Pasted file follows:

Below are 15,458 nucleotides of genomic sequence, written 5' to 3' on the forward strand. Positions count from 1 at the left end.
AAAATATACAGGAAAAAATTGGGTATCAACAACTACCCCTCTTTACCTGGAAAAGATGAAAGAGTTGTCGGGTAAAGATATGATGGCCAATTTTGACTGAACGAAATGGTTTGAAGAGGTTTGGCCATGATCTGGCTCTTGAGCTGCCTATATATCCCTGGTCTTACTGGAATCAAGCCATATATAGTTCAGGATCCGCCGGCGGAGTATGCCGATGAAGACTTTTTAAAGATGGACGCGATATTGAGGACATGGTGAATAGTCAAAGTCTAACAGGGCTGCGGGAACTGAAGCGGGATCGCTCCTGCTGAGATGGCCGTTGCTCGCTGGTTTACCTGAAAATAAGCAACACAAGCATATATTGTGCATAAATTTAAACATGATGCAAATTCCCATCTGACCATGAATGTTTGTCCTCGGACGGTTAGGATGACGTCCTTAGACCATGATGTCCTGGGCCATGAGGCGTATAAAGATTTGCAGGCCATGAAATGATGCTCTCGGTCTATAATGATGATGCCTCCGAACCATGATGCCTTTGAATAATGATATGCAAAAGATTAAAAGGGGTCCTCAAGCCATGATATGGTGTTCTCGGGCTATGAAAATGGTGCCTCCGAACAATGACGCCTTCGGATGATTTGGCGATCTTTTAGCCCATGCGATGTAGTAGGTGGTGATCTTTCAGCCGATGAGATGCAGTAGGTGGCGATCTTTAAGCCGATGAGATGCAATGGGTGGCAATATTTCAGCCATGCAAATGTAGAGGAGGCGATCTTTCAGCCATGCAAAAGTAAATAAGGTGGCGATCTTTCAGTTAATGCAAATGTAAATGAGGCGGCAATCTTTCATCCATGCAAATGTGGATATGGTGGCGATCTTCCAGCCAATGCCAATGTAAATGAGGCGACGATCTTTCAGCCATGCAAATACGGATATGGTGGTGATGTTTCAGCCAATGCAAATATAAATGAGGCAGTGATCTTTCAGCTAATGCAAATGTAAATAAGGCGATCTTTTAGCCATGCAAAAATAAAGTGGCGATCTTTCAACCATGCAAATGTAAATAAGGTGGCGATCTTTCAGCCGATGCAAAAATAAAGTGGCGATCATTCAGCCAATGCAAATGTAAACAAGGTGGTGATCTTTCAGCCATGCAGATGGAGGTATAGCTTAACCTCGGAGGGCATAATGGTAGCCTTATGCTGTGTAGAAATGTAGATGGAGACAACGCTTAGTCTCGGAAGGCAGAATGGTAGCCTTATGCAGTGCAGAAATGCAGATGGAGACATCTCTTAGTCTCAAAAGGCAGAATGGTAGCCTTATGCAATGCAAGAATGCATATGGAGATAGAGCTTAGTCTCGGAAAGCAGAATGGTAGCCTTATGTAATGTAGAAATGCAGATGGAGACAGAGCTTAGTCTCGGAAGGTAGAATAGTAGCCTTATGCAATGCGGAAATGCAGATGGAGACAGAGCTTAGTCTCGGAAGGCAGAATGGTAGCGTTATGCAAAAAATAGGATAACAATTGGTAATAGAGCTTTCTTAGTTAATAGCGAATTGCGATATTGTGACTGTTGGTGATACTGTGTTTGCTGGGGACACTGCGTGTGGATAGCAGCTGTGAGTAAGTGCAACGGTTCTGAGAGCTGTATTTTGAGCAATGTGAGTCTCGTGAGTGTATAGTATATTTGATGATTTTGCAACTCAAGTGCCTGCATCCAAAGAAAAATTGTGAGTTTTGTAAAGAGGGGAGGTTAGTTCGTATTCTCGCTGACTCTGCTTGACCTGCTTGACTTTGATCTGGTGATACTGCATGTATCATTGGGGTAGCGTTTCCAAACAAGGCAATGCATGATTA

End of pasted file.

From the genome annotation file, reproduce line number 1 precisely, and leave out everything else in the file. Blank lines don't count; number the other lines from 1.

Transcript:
Below are 15,458 nucleotides of genomic sequence, written 5' to 3' on the forward strand. Positions count from 1 at the left end.